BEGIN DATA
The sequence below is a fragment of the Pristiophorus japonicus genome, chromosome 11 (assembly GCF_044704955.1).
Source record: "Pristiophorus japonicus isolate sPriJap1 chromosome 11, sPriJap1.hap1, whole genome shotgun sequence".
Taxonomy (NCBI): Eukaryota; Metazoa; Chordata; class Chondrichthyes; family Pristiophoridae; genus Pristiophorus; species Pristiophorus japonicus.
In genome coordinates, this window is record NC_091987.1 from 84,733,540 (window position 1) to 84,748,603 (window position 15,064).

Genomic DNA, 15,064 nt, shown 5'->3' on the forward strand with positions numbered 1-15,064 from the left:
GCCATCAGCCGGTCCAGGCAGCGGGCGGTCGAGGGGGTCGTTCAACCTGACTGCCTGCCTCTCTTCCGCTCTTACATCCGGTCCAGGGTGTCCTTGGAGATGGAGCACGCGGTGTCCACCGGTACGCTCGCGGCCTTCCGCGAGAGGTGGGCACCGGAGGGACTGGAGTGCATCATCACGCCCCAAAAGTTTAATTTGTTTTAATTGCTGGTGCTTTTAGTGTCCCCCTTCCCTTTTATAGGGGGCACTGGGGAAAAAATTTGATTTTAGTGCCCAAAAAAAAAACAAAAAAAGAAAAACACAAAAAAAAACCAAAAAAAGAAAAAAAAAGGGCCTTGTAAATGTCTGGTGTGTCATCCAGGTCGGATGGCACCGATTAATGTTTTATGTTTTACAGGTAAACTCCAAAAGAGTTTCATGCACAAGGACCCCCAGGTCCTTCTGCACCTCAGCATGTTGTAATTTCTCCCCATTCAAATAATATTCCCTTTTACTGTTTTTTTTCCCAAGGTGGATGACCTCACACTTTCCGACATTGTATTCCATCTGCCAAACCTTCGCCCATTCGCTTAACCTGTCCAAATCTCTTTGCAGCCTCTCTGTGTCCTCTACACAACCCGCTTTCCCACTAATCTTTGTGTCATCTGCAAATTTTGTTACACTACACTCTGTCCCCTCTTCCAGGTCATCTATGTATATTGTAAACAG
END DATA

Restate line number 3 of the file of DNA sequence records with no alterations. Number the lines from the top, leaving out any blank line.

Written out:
Taxonomy (NCBI): Eukaryota; Metazoa; Chordata; class Chondrichthyes; family Pristiophoridae; genus Pristiophorus; species Pristiophorus japonicus.